5/07/2017

2017 Wildwood Yin-Yang Partser Parlor Electric Guitar





My friend Rick has been wanting one of these since he saw the first one in 2014, and this one is certainly done-up in appreciation of his style. To that effect he's got a DeArmond gold foil pickup front and center, which provides that clear, bright, anti-Fender-clean tone which drives ever so sweetly into a jet-engine roar. It'll pair nicely with the Vox AC-30 he uses for shows.

The whole idea is to make something simple and somewhat quickly, so I built this "slab style" like the last one, with everything mounted directly on top as the (Martin-size-5-shaped) pine body is so thin. It has a 25 1/2" scale Peavey neck (with the headstock done-over in black) and I've bolted it farther down the body to get more of the approximation of a 12-fret parlor "feel" in the lap. The mix of the lightweight pine body, long scale, and gold foil pickup actually gives this a response similar to something like a Gretsch electric archtop from the 50s. Pine is like that on a solidbody, I find.


A customer who popped-in while I was putting this together said to me, "but the back is so much better-looking!" -- obviously missing the mark on the whole vibe thing with a "barncaster." The plank was, yes, another bit of salvage from the stacks of wood in our barn.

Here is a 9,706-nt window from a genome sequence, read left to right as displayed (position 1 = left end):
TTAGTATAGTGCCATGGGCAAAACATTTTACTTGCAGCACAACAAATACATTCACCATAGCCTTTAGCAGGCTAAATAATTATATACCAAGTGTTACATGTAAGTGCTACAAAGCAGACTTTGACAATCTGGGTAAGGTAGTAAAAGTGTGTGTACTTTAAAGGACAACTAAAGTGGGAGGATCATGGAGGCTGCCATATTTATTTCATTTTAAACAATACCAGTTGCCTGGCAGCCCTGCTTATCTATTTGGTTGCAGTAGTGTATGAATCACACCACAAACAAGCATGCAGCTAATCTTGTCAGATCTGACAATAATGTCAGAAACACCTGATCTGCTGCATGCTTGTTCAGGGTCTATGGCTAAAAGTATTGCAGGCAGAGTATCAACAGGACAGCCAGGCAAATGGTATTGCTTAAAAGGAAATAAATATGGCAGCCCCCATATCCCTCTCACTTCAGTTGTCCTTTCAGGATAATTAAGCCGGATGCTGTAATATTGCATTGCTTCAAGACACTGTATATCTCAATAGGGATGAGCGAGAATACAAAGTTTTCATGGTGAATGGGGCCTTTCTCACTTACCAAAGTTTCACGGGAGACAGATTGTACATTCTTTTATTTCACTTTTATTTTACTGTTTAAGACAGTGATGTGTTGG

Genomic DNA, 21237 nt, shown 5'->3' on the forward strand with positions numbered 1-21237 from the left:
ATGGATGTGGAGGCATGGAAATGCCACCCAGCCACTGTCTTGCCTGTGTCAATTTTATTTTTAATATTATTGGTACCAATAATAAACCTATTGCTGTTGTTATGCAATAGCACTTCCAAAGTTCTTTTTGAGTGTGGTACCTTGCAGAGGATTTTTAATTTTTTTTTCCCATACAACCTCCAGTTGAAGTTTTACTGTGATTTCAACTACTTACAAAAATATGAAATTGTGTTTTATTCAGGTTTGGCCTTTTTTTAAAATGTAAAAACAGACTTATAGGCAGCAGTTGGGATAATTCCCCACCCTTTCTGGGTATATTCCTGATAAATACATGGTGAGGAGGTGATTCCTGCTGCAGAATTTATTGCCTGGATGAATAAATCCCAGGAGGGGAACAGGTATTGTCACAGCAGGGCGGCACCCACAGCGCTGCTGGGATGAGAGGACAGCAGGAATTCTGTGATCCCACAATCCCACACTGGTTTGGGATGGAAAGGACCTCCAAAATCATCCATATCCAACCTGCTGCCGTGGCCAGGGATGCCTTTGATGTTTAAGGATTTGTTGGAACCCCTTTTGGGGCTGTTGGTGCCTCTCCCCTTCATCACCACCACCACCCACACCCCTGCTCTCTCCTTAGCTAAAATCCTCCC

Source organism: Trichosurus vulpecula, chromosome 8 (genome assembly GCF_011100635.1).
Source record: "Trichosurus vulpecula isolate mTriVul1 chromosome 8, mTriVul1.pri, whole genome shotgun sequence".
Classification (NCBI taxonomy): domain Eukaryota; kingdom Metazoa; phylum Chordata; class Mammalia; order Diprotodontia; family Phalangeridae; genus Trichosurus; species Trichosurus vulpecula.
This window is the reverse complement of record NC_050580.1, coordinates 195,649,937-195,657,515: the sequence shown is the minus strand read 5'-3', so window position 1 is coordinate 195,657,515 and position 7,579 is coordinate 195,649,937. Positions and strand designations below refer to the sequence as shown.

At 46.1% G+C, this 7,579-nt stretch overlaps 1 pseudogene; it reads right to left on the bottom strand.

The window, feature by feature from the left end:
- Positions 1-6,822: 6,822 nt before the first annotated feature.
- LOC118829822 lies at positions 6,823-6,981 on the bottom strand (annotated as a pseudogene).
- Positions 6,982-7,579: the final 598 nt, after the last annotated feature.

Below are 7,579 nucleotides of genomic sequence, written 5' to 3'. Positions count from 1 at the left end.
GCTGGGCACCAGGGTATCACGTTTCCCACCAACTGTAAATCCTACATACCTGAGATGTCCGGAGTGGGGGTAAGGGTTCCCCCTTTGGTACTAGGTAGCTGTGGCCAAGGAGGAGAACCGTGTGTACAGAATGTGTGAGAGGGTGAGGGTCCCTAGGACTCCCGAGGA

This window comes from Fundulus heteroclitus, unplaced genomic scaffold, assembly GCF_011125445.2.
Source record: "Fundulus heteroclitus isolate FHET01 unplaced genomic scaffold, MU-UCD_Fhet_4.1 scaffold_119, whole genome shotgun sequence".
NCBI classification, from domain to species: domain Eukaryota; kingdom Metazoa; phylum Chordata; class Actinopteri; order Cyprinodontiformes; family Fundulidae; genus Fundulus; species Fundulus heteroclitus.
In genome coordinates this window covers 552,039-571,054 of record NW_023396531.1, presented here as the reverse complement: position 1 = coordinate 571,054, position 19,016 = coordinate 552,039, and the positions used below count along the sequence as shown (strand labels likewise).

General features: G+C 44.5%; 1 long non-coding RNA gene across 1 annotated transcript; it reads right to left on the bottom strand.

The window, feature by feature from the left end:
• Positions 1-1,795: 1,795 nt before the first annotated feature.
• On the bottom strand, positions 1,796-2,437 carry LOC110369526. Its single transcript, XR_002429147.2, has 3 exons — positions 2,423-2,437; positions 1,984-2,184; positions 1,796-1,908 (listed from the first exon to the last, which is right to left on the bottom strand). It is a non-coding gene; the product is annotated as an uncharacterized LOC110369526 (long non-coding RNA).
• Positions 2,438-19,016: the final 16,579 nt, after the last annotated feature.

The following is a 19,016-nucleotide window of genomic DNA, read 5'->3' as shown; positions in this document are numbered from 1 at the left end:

I'd been using this neck for a while and so knew it was stable and had a good feel. It's a Peavey neck that's had its branding sanded-off and its surface "ebonized." The nut is bone and the neck itself is the usual maple/rosewood deal.





The copper and brass "yin-yang" is set into a cut-off incense holder that I used to cover-up the pickup leads going to the bridge and controls. It also dresses-it-up a bit.

The gold foil pickup itself a 1966 gold foil with its original housing and it sounds lovely. After finishing the guitar, I played it and was thoroughly disappointed to hear the pickup crackling in and out like a static radio and so I shot the wiring harness with cleaner... then replaced the wiring harness... and then decided I might need to open the pickup to solve whatever the heck was going on. Before doing so, however, I removed the pickup from its housing, checked it out with a shim under it and taped to the body and -- hey! -- it worked just fine. So -- why?

It turns out that the spring-steel tabs that are riveted to the back of the pickups on these actually somehow interfere with the pickup's signal when they're cranked to a certain height. I don't know why, but using a cut-off wheel on my Dremel I removed them and then added regular spring-style adjustment and everything worked just-fine. Whew!


The bridge doubles as a control and jackplate like some weird Dali interpretation of a lap steel from the 40s. It's a 50s-style P-bass cover to which I've added a hardtail Strat bridge (modified to top-load), volume pot and knob, and side-mounted jack. A healthy amount of screws hold the whole thing down.





I'm tempted to write "...and butchered in Vermont" below that.



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